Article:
I’ve been a pregnancy and post natal Pilates and exercise expert for close to 12 years. Throughout this time I’ve trained women privately and in groups. I’ve coached group prenatal fitness but mainly prenatal Pilates. I’ve seen nearly 500 pregnancies, fairly up close and personal (as well has two of my own) and above the obvious exercise prescription, I’m often the recipient of questions. Lots and lots of questions. And whilst I’m not a medical professional and would always follow any discussions with the words ‘if you are at all worried please call your midwife’ the questions usually relate to stuff I’ve seen or have been asked many times before.
So here are my top ten bits of advice for any mum to be, mainly exercise related but a bit of mental exercise and emotional weirdness thrown in here too.
- Food and rest come first. You are growing a person. A teeny tiny person but a human being nonetheless. Every cell, organ, follicle and blood vessel is your responsibility for at least the duration of your pregnancy, more if you breast feed. So above all you need food and rest.
- Exercise is primarily for you and your body. Yes there’s evidence to say babies get an endorphin rush from your workout and that women who exercise have leaner babies but it’s about optimising your workouts for you rather than your unborn baby. And when I say optimising that means finding something that makes your mind and body feel good, which you look forward to and which doesn’t leave you feeling exhausted.
- Do find a class which enables you to focus on your mother journey, especially if you are not a natural earth mother or this is not your first baby. This may sound a bit woo woo but spending time connecting with your pregnancy and your unborn baby is precious and may just be what you need to get you through challenging days of pregnancy, birth or the early days.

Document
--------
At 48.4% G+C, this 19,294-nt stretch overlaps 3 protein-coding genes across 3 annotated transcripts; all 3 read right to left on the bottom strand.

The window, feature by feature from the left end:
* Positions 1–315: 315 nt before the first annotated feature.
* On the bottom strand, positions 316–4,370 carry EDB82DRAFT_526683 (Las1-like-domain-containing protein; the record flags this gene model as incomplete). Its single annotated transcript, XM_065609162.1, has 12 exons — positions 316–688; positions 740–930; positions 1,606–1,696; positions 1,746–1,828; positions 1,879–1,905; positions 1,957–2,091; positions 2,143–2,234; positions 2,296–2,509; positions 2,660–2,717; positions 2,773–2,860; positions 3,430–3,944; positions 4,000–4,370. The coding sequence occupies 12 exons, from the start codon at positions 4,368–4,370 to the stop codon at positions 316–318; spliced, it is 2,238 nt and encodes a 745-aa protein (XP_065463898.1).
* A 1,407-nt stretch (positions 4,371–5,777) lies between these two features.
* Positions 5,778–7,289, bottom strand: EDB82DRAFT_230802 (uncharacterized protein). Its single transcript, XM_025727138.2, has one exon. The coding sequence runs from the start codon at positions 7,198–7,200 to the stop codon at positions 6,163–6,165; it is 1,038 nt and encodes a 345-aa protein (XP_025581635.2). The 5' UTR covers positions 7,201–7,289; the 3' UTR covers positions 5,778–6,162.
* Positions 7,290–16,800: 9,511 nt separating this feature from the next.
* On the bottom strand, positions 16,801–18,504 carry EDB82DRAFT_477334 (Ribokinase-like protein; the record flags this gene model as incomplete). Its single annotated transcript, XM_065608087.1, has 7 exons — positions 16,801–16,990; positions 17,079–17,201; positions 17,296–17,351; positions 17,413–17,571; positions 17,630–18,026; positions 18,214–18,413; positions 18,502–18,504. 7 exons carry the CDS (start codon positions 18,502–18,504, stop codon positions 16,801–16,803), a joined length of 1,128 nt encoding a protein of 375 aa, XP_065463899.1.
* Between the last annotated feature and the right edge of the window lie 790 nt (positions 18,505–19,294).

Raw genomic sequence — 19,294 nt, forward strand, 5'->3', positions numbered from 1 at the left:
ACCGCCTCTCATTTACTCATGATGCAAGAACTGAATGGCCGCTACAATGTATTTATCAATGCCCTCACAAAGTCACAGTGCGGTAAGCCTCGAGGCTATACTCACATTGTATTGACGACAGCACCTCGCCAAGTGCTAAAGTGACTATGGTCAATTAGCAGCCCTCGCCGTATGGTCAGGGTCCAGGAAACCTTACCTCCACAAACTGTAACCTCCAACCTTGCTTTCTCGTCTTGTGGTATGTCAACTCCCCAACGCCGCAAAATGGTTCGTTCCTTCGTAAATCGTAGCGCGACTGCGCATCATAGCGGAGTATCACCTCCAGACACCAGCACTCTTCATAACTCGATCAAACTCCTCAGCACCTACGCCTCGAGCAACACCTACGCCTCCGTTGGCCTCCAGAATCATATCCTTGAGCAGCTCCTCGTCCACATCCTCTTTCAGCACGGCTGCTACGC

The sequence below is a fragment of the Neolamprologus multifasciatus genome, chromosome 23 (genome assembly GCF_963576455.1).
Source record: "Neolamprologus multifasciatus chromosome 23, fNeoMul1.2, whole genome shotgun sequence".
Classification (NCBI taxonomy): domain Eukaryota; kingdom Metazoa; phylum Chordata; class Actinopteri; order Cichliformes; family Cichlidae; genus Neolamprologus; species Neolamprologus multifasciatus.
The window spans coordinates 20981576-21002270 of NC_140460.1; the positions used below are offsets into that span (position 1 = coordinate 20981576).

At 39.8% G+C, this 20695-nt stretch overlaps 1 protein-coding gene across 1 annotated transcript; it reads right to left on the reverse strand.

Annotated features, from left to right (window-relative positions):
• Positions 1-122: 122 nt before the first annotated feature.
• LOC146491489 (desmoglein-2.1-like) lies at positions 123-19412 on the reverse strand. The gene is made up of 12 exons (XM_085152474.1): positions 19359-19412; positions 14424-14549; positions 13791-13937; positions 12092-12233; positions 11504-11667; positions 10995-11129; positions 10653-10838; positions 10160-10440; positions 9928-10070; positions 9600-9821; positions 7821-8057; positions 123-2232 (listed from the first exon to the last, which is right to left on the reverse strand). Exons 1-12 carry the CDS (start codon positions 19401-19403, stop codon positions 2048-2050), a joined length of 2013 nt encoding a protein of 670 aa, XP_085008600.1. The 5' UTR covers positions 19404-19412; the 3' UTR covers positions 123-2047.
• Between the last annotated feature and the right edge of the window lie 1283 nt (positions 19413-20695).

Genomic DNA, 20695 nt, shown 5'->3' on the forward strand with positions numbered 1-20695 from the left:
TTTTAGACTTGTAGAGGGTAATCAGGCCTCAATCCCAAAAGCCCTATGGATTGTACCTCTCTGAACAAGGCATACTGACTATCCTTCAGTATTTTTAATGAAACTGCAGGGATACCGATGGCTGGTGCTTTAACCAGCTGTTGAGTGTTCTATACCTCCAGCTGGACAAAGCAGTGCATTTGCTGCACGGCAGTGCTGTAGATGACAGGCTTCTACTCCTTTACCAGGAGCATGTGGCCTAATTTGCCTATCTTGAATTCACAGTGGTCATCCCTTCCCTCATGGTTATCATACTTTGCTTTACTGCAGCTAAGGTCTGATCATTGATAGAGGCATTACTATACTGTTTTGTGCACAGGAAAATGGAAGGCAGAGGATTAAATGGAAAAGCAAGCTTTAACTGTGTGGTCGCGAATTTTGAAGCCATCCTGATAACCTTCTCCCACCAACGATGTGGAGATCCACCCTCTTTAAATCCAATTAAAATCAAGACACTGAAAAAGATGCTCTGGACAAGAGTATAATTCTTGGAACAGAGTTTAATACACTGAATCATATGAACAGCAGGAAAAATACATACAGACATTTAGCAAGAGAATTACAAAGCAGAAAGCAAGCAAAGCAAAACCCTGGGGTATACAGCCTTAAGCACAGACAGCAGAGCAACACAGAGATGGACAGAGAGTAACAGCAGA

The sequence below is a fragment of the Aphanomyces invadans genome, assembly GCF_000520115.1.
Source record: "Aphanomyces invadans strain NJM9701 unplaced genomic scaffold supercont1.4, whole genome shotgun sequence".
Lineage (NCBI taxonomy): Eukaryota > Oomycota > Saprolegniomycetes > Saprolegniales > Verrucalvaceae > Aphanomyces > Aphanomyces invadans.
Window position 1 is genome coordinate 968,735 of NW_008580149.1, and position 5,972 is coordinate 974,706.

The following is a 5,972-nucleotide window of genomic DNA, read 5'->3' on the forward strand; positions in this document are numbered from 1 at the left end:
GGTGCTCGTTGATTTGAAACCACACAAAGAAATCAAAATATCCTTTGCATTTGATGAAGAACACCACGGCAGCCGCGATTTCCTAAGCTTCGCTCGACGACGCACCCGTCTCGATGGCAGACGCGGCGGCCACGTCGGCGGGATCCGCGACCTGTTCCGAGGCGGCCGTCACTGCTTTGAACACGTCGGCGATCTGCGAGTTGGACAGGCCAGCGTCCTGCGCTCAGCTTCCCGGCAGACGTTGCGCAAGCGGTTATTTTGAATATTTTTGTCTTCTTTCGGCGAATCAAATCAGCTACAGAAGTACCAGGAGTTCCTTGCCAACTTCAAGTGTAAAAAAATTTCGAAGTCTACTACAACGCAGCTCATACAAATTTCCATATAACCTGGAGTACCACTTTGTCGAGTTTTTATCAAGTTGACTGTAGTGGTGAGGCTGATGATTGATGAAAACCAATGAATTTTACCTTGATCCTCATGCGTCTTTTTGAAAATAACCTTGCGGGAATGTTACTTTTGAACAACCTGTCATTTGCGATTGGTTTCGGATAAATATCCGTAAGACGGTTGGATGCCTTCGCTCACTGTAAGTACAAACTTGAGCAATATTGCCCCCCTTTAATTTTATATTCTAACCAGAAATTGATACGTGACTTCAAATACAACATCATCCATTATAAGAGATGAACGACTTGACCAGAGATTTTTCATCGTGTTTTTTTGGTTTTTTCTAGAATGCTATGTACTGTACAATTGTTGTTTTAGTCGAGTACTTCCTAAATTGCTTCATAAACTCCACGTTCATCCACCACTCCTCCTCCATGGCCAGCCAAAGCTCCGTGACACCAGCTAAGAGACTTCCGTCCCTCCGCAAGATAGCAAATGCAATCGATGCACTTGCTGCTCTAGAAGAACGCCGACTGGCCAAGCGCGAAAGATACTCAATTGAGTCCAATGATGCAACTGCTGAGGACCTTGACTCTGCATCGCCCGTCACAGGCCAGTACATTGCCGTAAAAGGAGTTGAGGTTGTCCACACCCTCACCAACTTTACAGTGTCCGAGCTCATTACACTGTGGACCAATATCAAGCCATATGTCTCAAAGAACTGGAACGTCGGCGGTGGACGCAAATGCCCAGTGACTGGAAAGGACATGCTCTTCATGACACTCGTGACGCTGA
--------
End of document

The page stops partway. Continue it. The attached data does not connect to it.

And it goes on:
- Do take time to learn about your pelvic floor. Even if you are having a planned C-section, pregnancy will put a strain on your pelvic floor. Learn how to work it and how to work it out. It’s a muscle like any other, it can be trained or it can be left to go a bit flabby and given your pelvic floor has a big part to play in sexual pleasure, I’d really recommend you go with the former.
- Do get to know your posture and how to carry your baby better. I see a lot of women who have the beginnings of diastasis recti (split abdominals) because their backs have got a bit saggy. Think about connecting your bottom rib to the top of your pelvis (what feels like your hip bone), something as simple as this can really help minimise the risk of diastasis recti.
- Do learn about optimal baby positioning. There’s so much you can do to help baby into the best position for birth to make both the end of pregnancy and birth easier and quicker. Head down, back out and to the left.
- Keep as active as possible. Even when you are struggling at the end with a waddle or a clicky hip! Unless medical professionals have told you to give up and rest up, keep moving. It really will help pregnancy and labour progress.
- You have choices. From where you give birth to how you choose to give birth. You can always ask for a second opinion, even during labour. Listen to your midwife though, chances are she’s seen it all before and it’s a vocation, not a job. They want to help you.
- Up and down days will come. From extreme fear and anxiety to days when you are full of emotions. Ride the rollercoaster, there are more extremes to come. But if you are struggling and aren’t happy, talk it through with your doctor or at least a friend.
- If you can’t treasure the whole lot (if you have your head in a bucket I’m talking to you) then treasure little bits. I still remember feeling my little boy breath in my tummy and my baby girl sigh. It’s these moments that become etched into your soul, even when they are having out in the world temper tantrums!!
Karen is a pre and post natal Pilates instructor based in Epping and online.
This is an excerpt from Karen’s forthcoming book, The Pilates Instructor’s Guide to Preganancy.